How to redefine confidence and own your power

Editor’s Note: We asked Lisa Sun, founder & CEO of the viral clothing company Gravitas and author of the book by the same name, to share an excerpt from her manifesto on living with self-assurance in the hopes that meeting professionals can learn from her entrepreneurial journey and step into their own

woman in black clothes smiling
Lisa Sun

Society is full of unwritten rules that hold women back. The system was not built by us, nor was it built for us, so we are still finding our way in the fight for our equal rights (work in progress), equal pay (still trying), and racial justice (eyes are opening).

On top of all of this, it’s really hard to use our own individual voices in our daily lives. We still get hung up on what other people will think, hold back on asking for that raise or bank loan, stay silent when someone takes our idea or cuts us off or speaks over us, and doubt ourselves when we are given that promotion.

And if we do get up the nerve, many of us still apologize for asking for what we deserve. If we can each master gravitas in our own lives, we have a chance to make a contribution to the collective.

One of the biggest things I have seen hold women back is not knowing their worth. And so before you can go out busting rules and getting what you want, you need to fully understand your own value. The question is, how do we fix this once and for all? One woman at a time.

This is my inspiration for painting a more complex picture of gravitas.

For most of us, the word conjures up an outward presence; we think of world leaders and heads of companies as having it, mostly framed by patriarchal notions of what it means to be confident. What I’ve learned in thousands of conversations is that we feel genuinely confident when we value and deploy our strengths. Those strengths come in many forms, not just in a singular ideal.

Much like how we can understand and appreciate differences in people’s personalities—how we relate to people, how we soak up information, how we make decisions and how we organize our lives (or, if you’re like me, don’t organize it)—I saw that the strengths that form the basis of self-confidence come in many forms.

The Superpower Question

In dressing rooms, Zoom calls, boardrooms, and event ballrooms alike, I began to ask women a simple question: “What is your superpower—what are you the best at in the world?” as a way to have them articulate their strengths. Every time a woman answered this simple question, I could see the start of her journey toward gravitas, rooting her sense of self-worth in her strengths.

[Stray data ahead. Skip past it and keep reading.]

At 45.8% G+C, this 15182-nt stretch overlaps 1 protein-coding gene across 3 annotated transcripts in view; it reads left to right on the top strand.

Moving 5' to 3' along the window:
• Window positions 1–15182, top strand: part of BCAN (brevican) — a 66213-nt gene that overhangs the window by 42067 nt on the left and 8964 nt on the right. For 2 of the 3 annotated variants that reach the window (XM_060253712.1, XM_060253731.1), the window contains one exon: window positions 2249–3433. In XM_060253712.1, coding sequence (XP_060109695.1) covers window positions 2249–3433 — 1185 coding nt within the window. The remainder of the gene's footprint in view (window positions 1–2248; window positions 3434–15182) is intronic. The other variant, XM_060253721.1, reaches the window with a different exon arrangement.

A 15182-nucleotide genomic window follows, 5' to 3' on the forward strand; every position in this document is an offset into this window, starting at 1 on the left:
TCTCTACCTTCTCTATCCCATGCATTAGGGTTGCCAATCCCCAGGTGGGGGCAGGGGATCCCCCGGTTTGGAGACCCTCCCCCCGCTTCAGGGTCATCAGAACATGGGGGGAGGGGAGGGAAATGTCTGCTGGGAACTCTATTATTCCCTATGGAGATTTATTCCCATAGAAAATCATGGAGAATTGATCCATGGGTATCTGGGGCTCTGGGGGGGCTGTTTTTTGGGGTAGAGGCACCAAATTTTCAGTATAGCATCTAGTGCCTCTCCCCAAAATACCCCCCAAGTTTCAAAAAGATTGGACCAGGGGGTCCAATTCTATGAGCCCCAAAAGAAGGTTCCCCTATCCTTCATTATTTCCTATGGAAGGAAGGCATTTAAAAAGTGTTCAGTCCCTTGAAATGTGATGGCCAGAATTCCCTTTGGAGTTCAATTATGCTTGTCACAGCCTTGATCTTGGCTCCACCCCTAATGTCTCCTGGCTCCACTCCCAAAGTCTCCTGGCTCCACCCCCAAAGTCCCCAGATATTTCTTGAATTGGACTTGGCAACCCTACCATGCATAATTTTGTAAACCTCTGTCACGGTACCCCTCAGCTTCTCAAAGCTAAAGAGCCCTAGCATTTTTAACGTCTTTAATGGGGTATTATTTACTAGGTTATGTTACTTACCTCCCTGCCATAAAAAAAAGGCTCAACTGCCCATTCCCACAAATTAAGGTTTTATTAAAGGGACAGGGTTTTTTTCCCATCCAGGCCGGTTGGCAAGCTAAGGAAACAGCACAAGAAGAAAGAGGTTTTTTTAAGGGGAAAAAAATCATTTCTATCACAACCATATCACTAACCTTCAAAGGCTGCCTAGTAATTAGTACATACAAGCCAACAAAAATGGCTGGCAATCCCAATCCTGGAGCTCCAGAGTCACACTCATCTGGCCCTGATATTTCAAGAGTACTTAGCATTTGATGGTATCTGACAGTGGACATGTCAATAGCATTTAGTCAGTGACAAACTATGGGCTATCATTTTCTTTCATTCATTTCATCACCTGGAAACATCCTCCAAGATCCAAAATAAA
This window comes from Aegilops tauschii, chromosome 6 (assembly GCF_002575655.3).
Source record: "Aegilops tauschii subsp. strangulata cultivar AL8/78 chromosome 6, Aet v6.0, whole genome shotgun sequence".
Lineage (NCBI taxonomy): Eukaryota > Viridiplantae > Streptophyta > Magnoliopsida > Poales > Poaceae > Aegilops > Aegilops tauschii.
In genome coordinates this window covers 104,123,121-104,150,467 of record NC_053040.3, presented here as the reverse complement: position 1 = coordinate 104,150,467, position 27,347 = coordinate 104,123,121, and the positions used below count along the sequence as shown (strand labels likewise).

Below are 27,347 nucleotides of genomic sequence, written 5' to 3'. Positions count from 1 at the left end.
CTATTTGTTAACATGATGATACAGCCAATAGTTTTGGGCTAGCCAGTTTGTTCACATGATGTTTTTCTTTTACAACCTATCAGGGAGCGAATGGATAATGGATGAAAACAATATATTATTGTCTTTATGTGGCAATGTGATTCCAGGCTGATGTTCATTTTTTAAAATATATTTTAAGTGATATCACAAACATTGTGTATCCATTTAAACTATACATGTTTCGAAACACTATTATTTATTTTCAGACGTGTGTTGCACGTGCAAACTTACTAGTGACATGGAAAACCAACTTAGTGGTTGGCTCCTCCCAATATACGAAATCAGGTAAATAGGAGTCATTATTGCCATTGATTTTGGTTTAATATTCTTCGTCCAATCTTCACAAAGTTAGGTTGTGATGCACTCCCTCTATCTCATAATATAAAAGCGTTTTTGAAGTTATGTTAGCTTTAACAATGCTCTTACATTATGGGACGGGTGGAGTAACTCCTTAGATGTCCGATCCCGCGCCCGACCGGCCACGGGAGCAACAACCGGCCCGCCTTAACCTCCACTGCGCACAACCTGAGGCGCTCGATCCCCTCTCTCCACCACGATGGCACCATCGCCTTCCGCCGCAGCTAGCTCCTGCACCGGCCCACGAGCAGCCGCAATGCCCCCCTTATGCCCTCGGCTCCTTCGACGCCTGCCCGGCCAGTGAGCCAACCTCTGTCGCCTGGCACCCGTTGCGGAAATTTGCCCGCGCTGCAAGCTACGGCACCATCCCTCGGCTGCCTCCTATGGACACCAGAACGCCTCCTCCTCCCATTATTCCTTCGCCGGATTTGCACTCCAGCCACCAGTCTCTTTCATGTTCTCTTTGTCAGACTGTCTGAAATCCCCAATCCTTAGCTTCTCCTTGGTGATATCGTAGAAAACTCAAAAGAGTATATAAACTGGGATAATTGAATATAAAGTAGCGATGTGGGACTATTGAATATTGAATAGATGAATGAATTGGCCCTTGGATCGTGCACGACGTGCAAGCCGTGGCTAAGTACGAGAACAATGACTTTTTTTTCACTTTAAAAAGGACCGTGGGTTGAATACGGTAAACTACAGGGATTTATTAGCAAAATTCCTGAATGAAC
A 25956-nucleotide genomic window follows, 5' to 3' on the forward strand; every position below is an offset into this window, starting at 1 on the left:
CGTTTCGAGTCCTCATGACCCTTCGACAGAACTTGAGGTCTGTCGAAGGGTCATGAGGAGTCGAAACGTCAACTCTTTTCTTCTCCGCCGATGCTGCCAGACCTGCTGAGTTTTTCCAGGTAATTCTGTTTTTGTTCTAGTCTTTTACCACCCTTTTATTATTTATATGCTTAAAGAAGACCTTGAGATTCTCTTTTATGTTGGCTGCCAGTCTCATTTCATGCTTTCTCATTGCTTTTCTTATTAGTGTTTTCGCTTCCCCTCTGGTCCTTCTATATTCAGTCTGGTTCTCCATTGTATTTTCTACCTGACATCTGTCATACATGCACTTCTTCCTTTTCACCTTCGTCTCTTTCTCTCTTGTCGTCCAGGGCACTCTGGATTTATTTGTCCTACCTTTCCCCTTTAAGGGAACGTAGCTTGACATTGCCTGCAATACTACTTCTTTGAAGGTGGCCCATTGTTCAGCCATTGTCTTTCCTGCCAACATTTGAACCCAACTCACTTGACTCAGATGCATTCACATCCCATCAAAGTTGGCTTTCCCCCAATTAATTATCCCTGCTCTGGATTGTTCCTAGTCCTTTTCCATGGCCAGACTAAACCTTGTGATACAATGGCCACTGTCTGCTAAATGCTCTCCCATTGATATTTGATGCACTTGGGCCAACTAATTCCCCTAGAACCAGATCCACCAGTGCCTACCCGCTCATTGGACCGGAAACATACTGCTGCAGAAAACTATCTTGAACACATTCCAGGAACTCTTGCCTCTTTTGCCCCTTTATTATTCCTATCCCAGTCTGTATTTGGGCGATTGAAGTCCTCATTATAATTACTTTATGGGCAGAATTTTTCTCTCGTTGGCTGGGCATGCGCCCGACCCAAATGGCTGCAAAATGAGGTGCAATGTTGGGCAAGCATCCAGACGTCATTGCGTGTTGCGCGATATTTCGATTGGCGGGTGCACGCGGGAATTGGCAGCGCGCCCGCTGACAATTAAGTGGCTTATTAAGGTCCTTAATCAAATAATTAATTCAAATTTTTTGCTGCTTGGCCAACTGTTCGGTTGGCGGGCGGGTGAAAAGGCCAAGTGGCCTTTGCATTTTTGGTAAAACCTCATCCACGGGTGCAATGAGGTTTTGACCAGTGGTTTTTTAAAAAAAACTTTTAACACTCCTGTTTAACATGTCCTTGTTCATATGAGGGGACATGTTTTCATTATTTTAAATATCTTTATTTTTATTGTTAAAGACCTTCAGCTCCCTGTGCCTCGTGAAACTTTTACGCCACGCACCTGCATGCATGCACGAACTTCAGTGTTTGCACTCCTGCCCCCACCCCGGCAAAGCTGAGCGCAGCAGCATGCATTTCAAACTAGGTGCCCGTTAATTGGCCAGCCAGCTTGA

Read More: Empowered Women Take Center Stage

Over the years, I have captured thousands of answers to this question, and I noticed that several characteristics kept recurring. I realized there would be power in codifying these superpowers, correlating them to how confident and capable women felt, and creating a vocabulary women could use to value, and therefore believe in, themselves. To fully develop this methodology, my company’s team conducted qualitative and quantitative research with thousands of women to dive deeper into what it means to truly have gravitas.

“What is your superpower—what are you the best at in the world?”

Through this work, we identified eight strengths:









Each of us is strongest in at least one or two of these qualities—our superpowers—while there are other qualities that you may demonstrate sometimes or not at all.

Think of it like languages. There may be a language in which you are fluent, one in which you are proficient, and others that sound like gibberish to you. Your unique combination of superpowers is your “confidence language”—the strengths that are the basis of your self-confidence, the language in which you are fluent.

Uniquely You

Discovering your confidence language is an important step on the journey toward gravitas. Belief in oneself comes from within; getting to an unbreakable belief in yourself starts with knowing what makes you uniquely you, making the unconscious conscious.

The next step is understanding how your superpowers are helping (or hurting) you, so that you can fully embrace the foundation of your self-belief. But that’s not enough to be a master of gravitas. We face challenging situations and other people with different confidence languages, so we may need to develop other skills, navigate outside of our comfort zones, or decide when a situation doesn’t serve us.

Mastering all eight strengths will always be a work in progress, but I am here to tell you that the process will make you stronger, wiser, happier, and more self-actualized.

This article appears in the December 2023 issue. You can subscribe to the magazine here.